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How to manage inner conflict and find wellness

stressed looking young woman looking up with blurred swirl around her head

Conflict is not a strange thing for people. Human beings experience it in their day-to-day lives – with their friends, families, and more so in their professional lives. Often when we think of conflict, it usually includes external individuals such as co-workers, bosses, friends, family members, children, spouses, etc. However what if I challenged you to go inward and consider inner conflicts you may have within yourself that are hindering you from achieving wellness?

What do I mean by inner conflict? Jacqueline T. Hill, writer and blogger, describes inner conflict as a constant battle that hinders us from making a smooth decision. It is our thoughts and emotions trying to override what we know is morally right or wrong. This feeling of conflict translates into fear, anger, disgust, confusion, and in some cases, loneliness.

Internal conflicts usually stem from our experiences – nature versus nurture. We develop our sense of identity from our backgrounds, and that in turn shapes our ability to deal with conflict. You must ask yourself whether the internal conflict is something inherited that we have learned to cope with, such as self-perception, perfectionism, imposter syndrome, etc. We must also consider whether the conflict in which we battle is a deeply rooted issue that stems from how we were nurtured by our family and/or experiences. Once we find the root of this conflict, we are to then address and develop more adaptive ways to cope.

When dealing with internal conflicts, behaviors that may arise include:

  • Inability to trust your opinion over others
  • Indecisiveness when making decisions
  • Doubting your credibility
  • Shame associated with true feelings
  • Constant comparison

These are steps that can be taken to manage our inner conflicts:

  1. Identify and acknowledge the conflict.

    “The truth will set you free. But not until it is finished with you.” – David Foster Wallace.

    You must first identify who you are, acknowledge what you want, and evaluate how not acknowledging the conflict within yourself is hindering you from becoming your best self. Once you acknowledge there is a conflict brewing inside you, you are more equipped to resolve the issue and find a resolution.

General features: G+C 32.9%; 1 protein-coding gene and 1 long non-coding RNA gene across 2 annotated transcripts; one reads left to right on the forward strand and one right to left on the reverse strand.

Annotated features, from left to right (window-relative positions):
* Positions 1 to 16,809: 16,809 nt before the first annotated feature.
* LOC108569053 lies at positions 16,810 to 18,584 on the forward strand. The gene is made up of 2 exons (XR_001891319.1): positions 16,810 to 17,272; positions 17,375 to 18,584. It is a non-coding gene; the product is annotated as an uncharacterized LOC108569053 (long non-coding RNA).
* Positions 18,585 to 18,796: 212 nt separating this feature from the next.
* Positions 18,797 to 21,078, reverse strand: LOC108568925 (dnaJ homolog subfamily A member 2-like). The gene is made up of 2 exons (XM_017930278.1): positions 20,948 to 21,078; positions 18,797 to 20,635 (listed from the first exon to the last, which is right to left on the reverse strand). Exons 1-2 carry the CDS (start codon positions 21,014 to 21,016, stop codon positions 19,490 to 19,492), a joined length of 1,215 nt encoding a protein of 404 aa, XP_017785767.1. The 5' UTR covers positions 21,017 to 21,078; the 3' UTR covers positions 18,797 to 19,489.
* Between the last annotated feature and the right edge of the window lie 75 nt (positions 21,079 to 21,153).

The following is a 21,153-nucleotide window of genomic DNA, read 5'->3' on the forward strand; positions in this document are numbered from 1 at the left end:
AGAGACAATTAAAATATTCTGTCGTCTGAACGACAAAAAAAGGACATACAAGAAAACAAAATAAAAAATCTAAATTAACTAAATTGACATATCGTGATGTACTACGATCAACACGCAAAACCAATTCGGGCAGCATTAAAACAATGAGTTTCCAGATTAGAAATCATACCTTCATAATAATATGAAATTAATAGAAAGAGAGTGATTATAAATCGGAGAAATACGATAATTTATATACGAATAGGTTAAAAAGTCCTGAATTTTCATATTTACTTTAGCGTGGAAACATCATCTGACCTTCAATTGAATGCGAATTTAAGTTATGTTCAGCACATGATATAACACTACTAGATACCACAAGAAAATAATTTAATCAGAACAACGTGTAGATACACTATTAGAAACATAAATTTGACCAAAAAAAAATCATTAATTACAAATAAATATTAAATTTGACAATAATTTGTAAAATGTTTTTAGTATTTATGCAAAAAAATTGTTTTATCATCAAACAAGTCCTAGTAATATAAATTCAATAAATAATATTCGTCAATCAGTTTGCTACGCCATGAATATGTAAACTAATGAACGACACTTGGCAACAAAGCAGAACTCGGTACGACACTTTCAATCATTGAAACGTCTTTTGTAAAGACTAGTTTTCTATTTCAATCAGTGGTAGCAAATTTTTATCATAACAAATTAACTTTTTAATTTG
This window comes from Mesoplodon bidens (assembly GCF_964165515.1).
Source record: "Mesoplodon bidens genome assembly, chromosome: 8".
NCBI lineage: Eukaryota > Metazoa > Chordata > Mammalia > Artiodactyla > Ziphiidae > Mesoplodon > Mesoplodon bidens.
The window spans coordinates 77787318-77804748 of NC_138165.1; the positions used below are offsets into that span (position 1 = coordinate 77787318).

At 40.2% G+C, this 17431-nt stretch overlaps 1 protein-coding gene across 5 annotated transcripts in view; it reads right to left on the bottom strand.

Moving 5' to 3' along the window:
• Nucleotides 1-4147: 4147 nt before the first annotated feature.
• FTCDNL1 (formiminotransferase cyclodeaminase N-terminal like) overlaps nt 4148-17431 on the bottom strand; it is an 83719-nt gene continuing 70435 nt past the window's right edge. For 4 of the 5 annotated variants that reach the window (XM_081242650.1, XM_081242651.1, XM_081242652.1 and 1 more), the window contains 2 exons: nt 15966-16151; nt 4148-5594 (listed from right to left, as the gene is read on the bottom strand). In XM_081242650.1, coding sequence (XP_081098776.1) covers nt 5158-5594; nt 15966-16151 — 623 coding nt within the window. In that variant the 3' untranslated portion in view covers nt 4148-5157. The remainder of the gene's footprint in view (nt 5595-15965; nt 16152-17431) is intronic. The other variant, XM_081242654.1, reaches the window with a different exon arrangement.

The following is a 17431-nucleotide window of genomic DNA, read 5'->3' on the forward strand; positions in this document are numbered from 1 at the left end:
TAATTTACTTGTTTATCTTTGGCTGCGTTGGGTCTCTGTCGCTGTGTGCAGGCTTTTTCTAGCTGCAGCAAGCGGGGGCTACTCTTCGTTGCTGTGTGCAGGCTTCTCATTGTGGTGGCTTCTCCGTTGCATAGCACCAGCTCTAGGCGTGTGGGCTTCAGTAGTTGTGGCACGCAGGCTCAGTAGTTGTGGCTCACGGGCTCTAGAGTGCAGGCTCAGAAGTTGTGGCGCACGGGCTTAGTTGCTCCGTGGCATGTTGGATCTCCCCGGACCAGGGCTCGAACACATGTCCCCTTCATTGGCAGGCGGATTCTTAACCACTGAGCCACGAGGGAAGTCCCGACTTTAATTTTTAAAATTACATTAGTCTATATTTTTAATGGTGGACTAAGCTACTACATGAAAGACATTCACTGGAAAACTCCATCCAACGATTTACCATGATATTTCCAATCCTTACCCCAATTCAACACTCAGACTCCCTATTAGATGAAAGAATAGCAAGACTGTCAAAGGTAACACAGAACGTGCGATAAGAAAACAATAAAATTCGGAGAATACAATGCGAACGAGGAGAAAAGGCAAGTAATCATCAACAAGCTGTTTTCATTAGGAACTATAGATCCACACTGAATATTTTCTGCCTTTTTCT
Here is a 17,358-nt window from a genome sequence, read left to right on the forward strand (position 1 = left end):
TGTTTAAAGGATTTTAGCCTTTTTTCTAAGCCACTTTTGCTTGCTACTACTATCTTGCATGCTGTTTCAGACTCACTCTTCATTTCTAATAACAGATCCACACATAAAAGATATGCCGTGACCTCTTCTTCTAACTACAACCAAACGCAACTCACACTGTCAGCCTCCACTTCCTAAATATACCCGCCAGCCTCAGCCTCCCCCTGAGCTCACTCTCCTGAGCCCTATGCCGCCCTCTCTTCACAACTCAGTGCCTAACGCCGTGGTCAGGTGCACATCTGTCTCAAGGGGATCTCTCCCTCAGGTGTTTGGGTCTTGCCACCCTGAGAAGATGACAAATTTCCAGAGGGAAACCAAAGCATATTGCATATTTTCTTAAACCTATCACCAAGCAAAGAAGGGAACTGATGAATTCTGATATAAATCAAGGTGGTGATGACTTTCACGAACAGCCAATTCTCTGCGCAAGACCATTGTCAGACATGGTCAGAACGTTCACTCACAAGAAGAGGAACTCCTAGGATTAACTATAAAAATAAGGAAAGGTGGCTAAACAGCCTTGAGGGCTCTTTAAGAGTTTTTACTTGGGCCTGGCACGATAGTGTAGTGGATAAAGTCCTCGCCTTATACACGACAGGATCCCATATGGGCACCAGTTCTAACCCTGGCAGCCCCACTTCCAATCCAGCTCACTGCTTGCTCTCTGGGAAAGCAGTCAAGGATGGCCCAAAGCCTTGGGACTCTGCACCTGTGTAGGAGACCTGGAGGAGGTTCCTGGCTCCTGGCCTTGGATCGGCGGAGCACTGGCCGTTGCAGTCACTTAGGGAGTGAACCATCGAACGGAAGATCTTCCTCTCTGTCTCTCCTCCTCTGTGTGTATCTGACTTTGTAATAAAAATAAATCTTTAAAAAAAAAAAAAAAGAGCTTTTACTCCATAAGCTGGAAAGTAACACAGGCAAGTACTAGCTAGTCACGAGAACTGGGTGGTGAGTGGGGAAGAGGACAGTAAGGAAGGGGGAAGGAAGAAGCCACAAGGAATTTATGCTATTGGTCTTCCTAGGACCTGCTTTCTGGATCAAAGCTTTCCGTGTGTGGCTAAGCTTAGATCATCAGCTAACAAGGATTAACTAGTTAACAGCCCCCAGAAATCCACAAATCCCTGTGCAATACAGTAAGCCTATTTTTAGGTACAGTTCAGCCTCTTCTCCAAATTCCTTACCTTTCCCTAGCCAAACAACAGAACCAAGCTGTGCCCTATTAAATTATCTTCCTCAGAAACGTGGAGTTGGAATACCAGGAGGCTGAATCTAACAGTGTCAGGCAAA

2. Explore the origin of the conflict.

    As mentioned, inner conflicts typically are deeply rooted, and some factors can contribute to our upbringing, our lived experiences, or the present moment. When we understand where and how the conflict was formed, we can compartmentalize the conflict to help us understand the root of our feelings and the basis for our beliefs.

  3. Calm your mind and find a solution.

    Now that you have identified, acknowledged, and explored the origin of the conflict, move toward calming your mind and finding comfort in what you really want.

    Calming your mind can look like:

    • Letting go of guilt and shame
    • Considering what you need to feel safe and secure in your decision
    • Investing in a counselor/therapist/wellness coach to help you process your feelings and support you as you develop new insights into your emotions
    • Practicing trusting yourself with the decisions you make despite what others may feel or think
    • Trusting your inner wisdom when making decisions

Like many things in life, shifting behaviors and doing a deep dive into our feelings can leave us vulnerable and uncomfortable. Inner work is a process that takes place over time; however, with the right tools and patience, achieving inner wellness is attainable.

Jaime Harry

Jaime Harry

Licensed Clinical Social Worker
Wellness Program Liaison

About the Author

Jaime Harry is a Licensed Clinical Social Worker and Duke Certified Integrated Health and Wellness Coach. Jaime's passion is driven in Diversity Equity and Inclusion and Mental Wellness for all people.

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